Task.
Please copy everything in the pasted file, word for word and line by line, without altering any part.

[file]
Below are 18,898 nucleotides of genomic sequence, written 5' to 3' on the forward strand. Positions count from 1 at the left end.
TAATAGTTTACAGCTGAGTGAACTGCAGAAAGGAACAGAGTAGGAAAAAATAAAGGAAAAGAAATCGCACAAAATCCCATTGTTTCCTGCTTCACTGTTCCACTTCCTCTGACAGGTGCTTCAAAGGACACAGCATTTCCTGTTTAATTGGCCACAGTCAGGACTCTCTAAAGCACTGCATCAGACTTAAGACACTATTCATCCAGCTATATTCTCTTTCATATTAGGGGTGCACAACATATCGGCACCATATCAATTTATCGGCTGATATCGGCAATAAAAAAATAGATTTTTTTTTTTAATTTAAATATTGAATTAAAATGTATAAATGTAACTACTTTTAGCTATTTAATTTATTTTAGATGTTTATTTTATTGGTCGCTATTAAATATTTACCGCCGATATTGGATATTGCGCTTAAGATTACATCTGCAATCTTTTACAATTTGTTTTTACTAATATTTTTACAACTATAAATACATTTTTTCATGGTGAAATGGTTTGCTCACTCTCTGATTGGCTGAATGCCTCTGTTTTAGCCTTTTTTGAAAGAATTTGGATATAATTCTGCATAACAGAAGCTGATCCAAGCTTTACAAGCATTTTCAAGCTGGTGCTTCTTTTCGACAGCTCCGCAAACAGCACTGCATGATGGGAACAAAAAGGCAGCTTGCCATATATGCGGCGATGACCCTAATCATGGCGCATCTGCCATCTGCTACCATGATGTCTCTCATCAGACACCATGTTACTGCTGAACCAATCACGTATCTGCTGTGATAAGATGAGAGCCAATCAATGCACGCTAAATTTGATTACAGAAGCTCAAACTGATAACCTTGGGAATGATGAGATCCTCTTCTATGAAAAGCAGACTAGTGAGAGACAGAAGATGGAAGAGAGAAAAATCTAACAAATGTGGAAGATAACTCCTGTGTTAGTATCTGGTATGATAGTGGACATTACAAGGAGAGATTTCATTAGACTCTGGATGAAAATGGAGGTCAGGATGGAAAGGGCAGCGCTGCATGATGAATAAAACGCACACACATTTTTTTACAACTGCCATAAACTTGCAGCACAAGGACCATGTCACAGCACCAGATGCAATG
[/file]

Below are 18,898 nucleotides of genomic sequence, written 5' to 3' on the forward strand. Positions count from 1 at the left end.
TAATAGTTTACAGCTGAGTGAACTGCAGAAAGGAACAGAGTAGGAAAAAATAAAGGAAAAGAAATCGCACAAAATCCCATTGTTTCCTGCTTCACTGTTCCACTTCCTCTGACAGGTGCTTCAAAGGACACAGCATTTCCTGTTTAATTGGCCACAGTCAGGACTCTCTAAAGCACTGCATCAGACTTAAGACACTATTCATCCAGCTATATTCTCTTTCATATTAGGGGTGCACAACATATCGGCACCATATCAATTTATCGGCTGATATCGGCAATAAAAAAATAGATTTTTTTTTTTAATTTAAATATTGAATTAAAATGTATAAATGTAACTACTTTTAGCTATTTAATTTATTTTAGATGTTTATTTTATTGGTCGCTATTAAATATTTACCGCCGATATTGGATATTGCGCTTAAGATTACATCTGCAATCTTTTACAATTTGTTTTTACTAATATTTTTACAACTATAAATACATTTTTTCATGGTGAAATGGTTTGCTCACTCTCTGATTGGCTGAATGCCTCTGTTTTAGCCTTTTTTGAAAGAATTTGGATATAATTCTGCATAACAGAAGCTGATCCAAGCTTTACAAGCATTTTCAAGCTGGTGCTTCTTTTCGACAGCTCCGCAAACAGCACTGCATGATGGGAACAAAAAGGCAGCTTGCCATATATGCGGCGATGACCCTAATCATGGCGCATCTGCCATCTGCTACCATGATGTCTCTCATCAGACACCATGTTACTGCTGAACCAATCACGTATCTGCTGTGATAAGATGAGAGCCAATCAATGCACGCTAAATTTGATTACAGAAGCTCAAACTGATAACCTTGGGAATGATGAGATCCTCTTCTATGAAAAGCAGACTAGTGAGAGACAGAAGATGGAAGAGAGAAAAATCTAACAAATGTGGAAGATAACTCCTGTGTTAGTATCTGGTATGATAGTGGACATTACAAGGAGAGATTTCATTAGACTCTGGATGAAAATGGAGGTCAGGATGGAAAGGGCAGCGCTGCATGATGAATAAAACGCACACACATTTTTTTACAACTGCCATAAACTTGCAGCACAAGGACCATGTCACAGCACCAGATGCAATG